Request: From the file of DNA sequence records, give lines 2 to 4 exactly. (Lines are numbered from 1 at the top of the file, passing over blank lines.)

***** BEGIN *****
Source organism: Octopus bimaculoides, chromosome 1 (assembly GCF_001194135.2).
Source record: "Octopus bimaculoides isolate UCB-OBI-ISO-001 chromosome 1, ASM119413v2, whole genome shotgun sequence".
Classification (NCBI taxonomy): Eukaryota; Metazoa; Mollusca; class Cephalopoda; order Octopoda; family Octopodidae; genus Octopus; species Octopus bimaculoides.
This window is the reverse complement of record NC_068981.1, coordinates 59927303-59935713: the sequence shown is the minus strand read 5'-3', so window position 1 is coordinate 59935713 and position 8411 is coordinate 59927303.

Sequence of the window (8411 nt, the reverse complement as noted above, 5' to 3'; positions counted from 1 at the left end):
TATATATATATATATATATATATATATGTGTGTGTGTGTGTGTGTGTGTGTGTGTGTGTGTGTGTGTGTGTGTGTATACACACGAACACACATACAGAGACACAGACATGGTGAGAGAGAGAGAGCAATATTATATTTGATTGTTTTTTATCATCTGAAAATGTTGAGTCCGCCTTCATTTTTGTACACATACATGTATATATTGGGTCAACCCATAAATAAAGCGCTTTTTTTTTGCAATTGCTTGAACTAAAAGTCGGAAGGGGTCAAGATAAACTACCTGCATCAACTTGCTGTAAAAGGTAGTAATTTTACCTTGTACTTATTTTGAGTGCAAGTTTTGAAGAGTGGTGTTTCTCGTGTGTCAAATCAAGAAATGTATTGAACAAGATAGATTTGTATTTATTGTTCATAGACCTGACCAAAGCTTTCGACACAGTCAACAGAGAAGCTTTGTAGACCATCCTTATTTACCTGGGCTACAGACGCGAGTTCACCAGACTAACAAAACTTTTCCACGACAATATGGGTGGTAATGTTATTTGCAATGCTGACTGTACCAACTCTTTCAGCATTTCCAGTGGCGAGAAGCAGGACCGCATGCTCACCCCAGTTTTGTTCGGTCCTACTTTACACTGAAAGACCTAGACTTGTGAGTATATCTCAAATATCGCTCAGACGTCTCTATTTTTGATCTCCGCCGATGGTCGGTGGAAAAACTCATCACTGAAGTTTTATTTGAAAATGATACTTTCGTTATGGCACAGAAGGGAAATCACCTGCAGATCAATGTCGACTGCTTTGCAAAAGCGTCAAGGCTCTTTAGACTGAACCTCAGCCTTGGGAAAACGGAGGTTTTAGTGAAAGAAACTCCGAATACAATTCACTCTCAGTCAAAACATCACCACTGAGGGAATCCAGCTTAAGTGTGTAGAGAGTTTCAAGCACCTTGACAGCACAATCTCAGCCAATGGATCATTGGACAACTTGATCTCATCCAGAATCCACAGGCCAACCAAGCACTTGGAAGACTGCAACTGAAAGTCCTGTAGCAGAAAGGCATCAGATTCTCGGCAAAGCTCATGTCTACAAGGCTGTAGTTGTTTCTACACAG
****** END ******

Source record: "Octopus bimaculoides isolate UCB-OBI-ISO-001 chromosome 1, ASM119413v2, whole genome shotgun sequence".
Classification (NCBI taxonomy): Eukaryota; Metazoa; Mollusca; class Cephalopoda; order Octopoda; family Octopodidae; genus Octopus; species Octopus bimaculoides.
This window is the reverse complement of record NC_068981.1, coordinates 59927303-59935713: the sequence shown is the minus strand read 5'-3', so window position 1 is coordinate 59935713 and position 8411 is coordinate 59927303.